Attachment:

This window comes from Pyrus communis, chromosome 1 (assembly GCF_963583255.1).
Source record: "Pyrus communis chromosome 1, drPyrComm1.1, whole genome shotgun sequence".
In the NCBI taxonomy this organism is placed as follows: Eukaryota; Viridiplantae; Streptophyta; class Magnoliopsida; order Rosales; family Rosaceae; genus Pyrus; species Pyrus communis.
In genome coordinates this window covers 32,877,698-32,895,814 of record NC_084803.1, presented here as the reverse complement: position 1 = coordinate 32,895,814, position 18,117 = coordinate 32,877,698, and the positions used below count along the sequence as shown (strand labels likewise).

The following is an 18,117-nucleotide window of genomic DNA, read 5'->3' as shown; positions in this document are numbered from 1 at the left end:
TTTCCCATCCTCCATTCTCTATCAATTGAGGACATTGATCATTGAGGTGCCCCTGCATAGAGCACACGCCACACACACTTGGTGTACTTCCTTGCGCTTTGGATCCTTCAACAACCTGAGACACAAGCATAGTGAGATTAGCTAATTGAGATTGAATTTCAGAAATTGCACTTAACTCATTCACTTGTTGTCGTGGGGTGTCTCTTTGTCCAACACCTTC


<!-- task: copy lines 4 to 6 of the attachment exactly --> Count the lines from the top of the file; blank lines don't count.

In genome coordinates this window covers 32,877,698-32,895,814 of record NC_084803.1, presented here as the reverse complement: position 1 = coordinate 32,895,814, position 18,117 = coordinate 32,877,698, and the positions used below count along the sequence as shown (strand labels likewise).

The following is an 18,117-nucleotide window of genomic DNA, read 5'->3' as shown; positions in this document are numbered from 1 at the left end:
TTTCCCATCCTCCATTCTCTATCAATTGAGGACATTGATCATTGAGGTGCCCCTGCATAGAGCACACGCCACACACACTTGGTGTACTTCCTTGCGCTTTGGATCCTTCAACAACCTGAGACACAAGCATAGTGAGATTAGCTAATTGAGATTGAATTTCAGAAATTGCACTTAACTCATTCACTTGTTGTCGTGGGGTGTCTCTTTGTCCAACACCTTC